Comhairle seeks clarification on wood-burning stoves

Comhairle seeks clarification on wood-burning stoves

The leader of Comhairle nan Eilean Siar is seeking urgent clarification from the Scottish Government around regulations on wood-burning stoves, describing the new legislative amendments as “confused and confusing”.

With the New Build Heat Standard now in force, the installation of ‘direct emission’ systems for heating new build homes and other buildings is now banned in Scotland.

Effectively, that means that new houses and conversions are not allowed to use gas or oil boilers, or any form of bioenergy where electricity or heat is generated from organic matter such as wood.

Instead, housebuilders are expected to use what are known as ‘zero DEH’ systems such as heat pumps, solar thermal storage systems or electric storage heaters.

There was some confusion over whether stoves would be allowed as a backup.

While the regulations say that the use of direct emission heating systems is permitted for emergency heating, it says that in “smaller buildings, including dwellings, there will be little justification to install emergency heating as heat demand on failure of the normal heating system can usually be addressed simply and easily through use of independent, portable heaters”.

It goes on to say that emergency heating via a fixed installation “becomes a consideration where the size, complexity or heat demand of a building makes portable solutions non-viable or difficult to manage effectively”.

However, after questions were raised on social media, the Scottish Government explicitly confirmed wood burning stoves and “other heating systems that cause emissions” would be allowed “where a need can be justified”.

Cllr Paul Steele, leader of Comhairle nan Eilean Siar, said: “The definitions within the amendments to the Building (Scotland) Regulations 2004 are confused and confusing. Comhairle officers have been seeking clarity around the regulation and we await that clarity from government. Wood-burning stoves have long been considered to provide ‘low or zero carbon’ heating, so this change appears over-zealous and does not take into account island contexts.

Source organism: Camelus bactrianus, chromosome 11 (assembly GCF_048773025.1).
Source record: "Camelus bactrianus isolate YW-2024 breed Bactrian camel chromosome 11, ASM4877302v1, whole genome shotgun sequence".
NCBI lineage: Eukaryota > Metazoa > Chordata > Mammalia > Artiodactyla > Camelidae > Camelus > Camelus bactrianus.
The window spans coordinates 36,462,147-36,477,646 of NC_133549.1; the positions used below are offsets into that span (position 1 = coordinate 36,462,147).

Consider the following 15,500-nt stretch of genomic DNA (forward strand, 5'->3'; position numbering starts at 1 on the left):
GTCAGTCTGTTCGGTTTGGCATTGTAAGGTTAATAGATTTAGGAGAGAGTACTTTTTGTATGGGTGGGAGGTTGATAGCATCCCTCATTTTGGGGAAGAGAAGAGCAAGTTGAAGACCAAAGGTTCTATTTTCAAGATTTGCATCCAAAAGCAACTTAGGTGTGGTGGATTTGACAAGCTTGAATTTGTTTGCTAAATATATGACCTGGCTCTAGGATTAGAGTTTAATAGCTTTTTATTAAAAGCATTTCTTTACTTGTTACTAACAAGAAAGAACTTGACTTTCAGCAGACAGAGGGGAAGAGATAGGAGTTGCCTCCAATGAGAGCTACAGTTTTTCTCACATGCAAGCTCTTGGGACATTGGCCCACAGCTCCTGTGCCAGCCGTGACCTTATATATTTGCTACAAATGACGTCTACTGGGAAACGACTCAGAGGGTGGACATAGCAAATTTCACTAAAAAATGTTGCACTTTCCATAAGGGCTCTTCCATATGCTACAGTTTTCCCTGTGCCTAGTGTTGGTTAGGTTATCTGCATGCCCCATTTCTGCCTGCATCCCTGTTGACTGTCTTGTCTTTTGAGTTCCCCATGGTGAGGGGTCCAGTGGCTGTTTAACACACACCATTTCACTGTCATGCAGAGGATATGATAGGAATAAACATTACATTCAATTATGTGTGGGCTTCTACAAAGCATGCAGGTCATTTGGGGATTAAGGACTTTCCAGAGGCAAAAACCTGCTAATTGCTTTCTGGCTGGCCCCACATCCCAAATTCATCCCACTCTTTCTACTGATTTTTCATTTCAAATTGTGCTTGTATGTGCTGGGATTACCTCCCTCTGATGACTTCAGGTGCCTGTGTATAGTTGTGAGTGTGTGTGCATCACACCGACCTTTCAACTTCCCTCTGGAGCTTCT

“This looks, once again, like an urban style policy being foisted onto island communities without proper consideration of island circumstances. The Comhairle will continue to engage with the government to make the case for island-proofing and to ensure an approach that does not disadvantage islanders.”

Taking to X, Patrick Harvie, the minister for zero carbon buildings said it was not accurate to say that he and colleagues had banned wood burning and biomass heating.

“This isn’t true. I’ve seen people worried by these claims, thinking they’ll be forced to rip out their wood burner! No, you won’t,” he said.

“What’s changing is rules for new buildings and major conversions applying for a building warrant from this month. It has nothing to do with existing heating systems, or replacements that aren’t part of a building conversion. There are exemptions for emergency heating systems too.

“This is because it’s better, easier and cheaper to install clean heating systems from the outset, rather than go back and retrofit later.”

A Scottish Government spokesperson added: “Heating our homes and buildings represents about a fifth of Scotland’s carbon emissions so tackling the climate emergency requires us to address these emissions.

“Proposals in the New Build Heat Standard, which came into force from 1 April 2024, were widely consulted on in 2021 and again in 2022.

“Both consultations showed strong support for the new Standard. The changes mean that new homes and buildings do not contribute to climate emissions, by banning the use of polluting heating systems such as oil and gas boilers, and bioenergy – including woodburning stoves.

“Existing homes are completely unaffected as the standard will not apply to the installation of heating in homes and buildings built before 2024.

“Wood burning stoves and other heating systems that cause emissions can also still be installed in new homes to provide emergency heating, where a need can be justified – responding to feedback from rural communities.

“Separately, the Scottish Government has recently finished consulting on plans for introducing clean heating systems in existing homes and buildings and is currently considering responses. This included proposals around the use of bioenergy and measures to prohibit the use of polluting heating systems in all buildings after 2045.”

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